Friday, September 2, 2011

Bad Things Happen - Part 1 - Smashing, Burning, and Sinking

There are many tragic or embarrassing fates that can befall a boat.
Sometimes it's the fault of the owner or some other jackass,
other times it's just bad luck.

No boat owner wants to have bad things happen to their boat,
but sometimes they do.

Ok, we've all heard of "that guy" who had a boat he couldn't sell, and then one day it went the deepest water around.  Come to find out he had a big insurance claim on the boat (much, much more money than he'd been trying to sell the boat for).  We're not talking about "that guy" here.  I could write a few blog posts based solely on the rumors of such things happening in Newport alone.

For this post though, let's concentrate on some of the different ways bad things can happen to a boat without deliberate motivation.

Boats can run into things, and things can run into boats.
When my boat runs into something,
I often like to claim that the thing ran into my boat
Some people actually believe me. 

Sometimes you leave a mark,
sometimes you come away with a mark.
running into something head-on will almost invariably involve the ferro.

Bent sucks (see "Brow-Beaten Prow"),

Broken sucks more.

Broken will almost gurarntee that you'll hear the words "sucks to be you" from over your shoulder.

No, they're not mentioning their alma mater - the University of Suxtaby, although at that point you might as well be wearing a "Suxtaby U." sweatshirt.

I shot this photo of a munched and broken-off ferro in Venice in 2000. 

It still serves well as a cautionary tale for my gondoliers - showing them what can happen if you approach a bridge incorrectly.

Oh, and broken also often requires a scuba diver
(to retrieve the part that broke off).

Most gondolas are made completely out of combustible materials.
As I like to say to my passengers who ask about smoking:
"just remember that the boat you're floating on is made of flamable material - set it on fire, and eventually we'll all run out of places to stand."

I'm not really concerned about fire on a boat that's propelled by rowing, but hey, never underestimate the power of friction.

Now, if I did drive a boat with an internal combustion engine,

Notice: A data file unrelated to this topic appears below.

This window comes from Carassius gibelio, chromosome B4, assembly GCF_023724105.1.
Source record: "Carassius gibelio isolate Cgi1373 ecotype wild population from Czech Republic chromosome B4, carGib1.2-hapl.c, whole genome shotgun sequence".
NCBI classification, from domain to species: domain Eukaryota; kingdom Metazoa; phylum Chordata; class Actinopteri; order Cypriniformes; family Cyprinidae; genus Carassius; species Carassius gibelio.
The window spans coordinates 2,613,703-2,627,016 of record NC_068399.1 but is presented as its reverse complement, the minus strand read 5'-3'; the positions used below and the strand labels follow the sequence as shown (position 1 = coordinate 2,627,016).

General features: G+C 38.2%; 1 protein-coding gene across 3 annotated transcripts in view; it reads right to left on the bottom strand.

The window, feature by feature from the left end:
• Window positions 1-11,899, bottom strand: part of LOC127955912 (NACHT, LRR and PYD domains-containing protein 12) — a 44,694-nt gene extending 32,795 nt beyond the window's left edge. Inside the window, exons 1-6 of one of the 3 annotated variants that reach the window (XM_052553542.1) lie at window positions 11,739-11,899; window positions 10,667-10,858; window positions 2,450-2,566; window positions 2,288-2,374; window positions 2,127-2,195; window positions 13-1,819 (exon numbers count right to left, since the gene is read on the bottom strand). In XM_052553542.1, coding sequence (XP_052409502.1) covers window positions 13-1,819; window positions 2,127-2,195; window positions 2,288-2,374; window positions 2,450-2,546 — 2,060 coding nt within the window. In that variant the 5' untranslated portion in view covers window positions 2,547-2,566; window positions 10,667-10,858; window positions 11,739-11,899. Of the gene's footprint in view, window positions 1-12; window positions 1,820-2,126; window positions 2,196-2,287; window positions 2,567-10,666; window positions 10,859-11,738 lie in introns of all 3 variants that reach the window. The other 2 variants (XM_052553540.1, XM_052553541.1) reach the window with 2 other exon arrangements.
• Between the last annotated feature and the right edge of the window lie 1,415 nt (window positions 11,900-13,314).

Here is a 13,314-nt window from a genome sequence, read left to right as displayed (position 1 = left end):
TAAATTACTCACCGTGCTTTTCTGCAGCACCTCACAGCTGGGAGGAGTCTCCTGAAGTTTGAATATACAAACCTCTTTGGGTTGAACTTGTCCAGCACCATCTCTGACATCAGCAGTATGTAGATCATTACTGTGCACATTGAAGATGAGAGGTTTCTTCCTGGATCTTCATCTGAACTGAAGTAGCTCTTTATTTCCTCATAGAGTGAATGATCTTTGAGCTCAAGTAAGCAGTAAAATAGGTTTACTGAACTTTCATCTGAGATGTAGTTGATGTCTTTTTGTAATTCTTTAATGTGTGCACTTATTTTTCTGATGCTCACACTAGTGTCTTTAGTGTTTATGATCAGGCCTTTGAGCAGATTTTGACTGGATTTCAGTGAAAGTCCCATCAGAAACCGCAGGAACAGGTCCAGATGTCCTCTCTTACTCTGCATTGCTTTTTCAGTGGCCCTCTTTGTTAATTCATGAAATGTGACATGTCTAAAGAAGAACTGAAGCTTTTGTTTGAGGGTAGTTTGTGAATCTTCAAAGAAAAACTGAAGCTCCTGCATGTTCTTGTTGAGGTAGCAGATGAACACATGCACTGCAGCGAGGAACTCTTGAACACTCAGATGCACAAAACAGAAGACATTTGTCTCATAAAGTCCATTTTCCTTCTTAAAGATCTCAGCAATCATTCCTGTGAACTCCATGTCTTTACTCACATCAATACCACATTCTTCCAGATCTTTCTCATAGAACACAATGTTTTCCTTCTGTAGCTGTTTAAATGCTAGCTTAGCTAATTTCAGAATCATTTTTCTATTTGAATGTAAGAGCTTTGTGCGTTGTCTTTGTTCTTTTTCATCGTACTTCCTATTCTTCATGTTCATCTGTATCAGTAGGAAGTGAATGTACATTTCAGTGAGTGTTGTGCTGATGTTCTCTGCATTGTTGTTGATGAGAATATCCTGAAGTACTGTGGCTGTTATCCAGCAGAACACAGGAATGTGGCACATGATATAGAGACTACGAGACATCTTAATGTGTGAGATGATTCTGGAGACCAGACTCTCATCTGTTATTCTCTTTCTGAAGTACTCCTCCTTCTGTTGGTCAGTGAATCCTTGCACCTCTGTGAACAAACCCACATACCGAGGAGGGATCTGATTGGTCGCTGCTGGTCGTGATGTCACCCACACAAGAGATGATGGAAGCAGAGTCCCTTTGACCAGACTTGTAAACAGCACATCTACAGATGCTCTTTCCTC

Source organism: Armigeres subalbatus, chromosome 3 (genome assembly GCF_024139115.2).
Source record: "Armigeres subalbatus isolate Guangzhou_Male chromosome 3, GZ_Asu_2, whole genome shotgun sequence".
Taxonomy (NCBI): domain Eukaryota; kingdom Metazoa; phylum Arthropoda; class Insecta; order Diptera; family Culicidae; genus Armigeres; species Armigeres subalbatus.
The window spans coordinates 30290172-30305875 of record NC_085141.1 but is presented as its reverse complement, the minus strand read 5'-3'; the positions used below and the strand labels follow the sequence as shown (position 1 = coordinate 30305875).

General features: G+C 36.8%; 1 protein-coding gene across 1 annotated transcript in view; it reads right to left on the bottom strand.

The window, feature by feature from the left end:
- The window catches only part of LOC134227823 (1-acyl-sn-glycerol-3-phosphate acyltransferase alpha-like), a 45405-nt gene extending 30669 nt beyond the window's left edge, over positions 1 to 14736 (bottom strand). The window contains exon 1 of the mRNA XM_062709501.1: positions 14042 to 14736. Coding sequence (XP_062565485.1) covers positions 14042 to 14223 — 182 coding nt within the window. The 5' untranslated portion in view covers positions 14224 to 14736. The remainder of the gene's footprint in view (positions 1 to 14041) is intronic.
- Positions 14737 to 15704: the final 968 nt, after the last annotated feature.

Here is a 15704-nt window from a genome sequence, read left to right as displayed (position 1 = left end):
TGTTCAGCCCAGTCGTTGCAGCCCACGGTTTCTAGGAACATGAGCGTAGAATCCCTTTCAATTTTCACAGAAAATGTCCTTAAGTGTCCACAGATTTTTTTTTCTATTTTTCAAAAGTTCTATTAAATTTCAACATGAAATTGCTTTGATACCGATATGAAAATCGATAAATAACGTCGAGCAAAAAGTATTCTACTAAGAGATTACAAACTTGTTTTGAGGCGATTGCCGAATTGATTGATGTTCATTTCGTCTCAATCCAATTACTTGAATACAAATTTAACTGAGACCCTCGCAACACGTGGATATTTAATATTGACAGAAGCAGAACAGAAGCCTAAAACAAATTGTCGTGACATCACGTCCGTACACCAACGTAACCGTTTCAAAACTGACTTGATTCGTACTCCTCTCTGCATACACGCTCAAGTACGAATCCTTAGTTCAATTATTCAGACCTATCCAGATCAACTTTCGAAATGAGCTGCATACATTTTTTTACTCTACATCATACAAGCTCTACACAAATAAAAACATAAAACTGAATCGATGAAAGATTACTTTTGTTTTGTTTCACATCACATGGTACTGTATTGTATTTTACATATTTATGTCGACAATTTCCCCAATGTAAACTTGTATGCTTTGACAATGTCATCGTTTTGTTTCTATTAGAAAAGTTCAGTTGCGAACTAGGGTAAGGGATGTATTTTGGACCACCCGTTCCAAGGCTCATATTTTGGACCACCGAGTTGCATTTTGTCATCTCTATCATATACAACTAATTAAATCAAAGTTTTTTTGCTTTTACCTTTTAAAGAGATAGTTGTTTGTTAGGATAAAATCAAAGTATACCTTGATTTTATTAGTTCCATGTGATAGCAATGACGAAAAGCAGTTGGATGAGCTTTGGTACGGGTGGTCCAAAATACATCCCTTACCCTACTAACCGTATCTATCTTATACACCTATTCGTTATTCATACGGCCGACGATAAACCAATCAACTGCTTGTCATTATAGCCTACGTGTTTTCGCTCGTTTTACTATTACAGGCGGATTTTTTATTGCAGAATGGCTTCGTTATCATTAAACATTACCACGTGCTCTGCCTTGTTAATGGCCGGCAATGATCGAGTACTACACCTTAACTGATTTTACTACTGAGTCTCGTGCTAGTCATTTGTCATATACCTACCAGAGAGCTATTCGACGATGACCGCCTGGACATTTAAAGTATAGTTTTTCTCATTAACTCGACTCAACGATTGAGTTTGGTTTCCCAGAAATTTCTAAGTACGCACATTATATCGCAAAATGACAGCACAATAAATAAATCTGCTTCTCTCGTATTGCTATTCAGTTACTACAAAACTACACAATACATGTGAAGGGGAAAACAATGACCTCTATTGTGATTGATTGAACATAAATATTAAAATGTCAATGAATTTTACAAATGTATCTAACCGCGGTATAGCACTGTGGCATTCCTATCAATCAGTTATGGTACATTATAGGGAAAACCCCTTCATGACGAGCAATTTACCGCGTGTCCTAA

I'd be a little more worried about a situation such as this:


Every boat owner worries to some extent about their boat sinking;
often in the case of a gondola it's more of a swamping. 
But whether it's swamped or sunk,
it's equally unsettling to the boat owner. 

Sometimes you know,
sometimes you suspect,
and sometimes you show up and are stricken with shock at the sight of your beloved boat - either wallowing, "whaled over", or just gone...with docklines still tied to their cleats.

Tamás grabbed this shot of a boat "whaled over" in Dorsoduro.

No doubt the owner would prefer that nobody notice it as they go by.
Just the Photo "Oops!"

Sometimes after a heavy rain, boats can "go below the surface" with an ushering from freshwater.
I stand accused as a prime example of this phenomenon.
Laugh-at-will while reading "Raising My Own Titanic".

When people start rowing boats at high speed, and compete hard for a prize, now and then they push the envelope too much and things happen.
Sometimes rowers end up taking a short trip beneath the surface,
sometimes they take the boat with them.
(see "Swamped Mascareta").

Sometimes when a gondola ends up lower than she should be, it's by design.
Sometimes you've just gotta soak the wood.
See "Swamped in San Diego" to learn more about a "deliberate sinking".

You never know when you'll be the one standing on the dock, looking like a dweeb, and trying to come up with something clever to say as folks point and laugh at you and your boat that was until recently...floating.
Here are some possible explanations for such a scenario: "Top Ten - Swamped Boat".

A lot of the tragic and embarrassing things that can happen to a boat involve collision, fire, or "going under".  In Part 2 we'll look at some of the bad things that can happen out of the water.


Sharon said...

It's not sinking, this is a "Disaster Training Drill".

Gondola Greg said...

It's the gondolier's version of:
"I meant to do that."
Unless the boat catches on fire, pretend that everything was planned that way.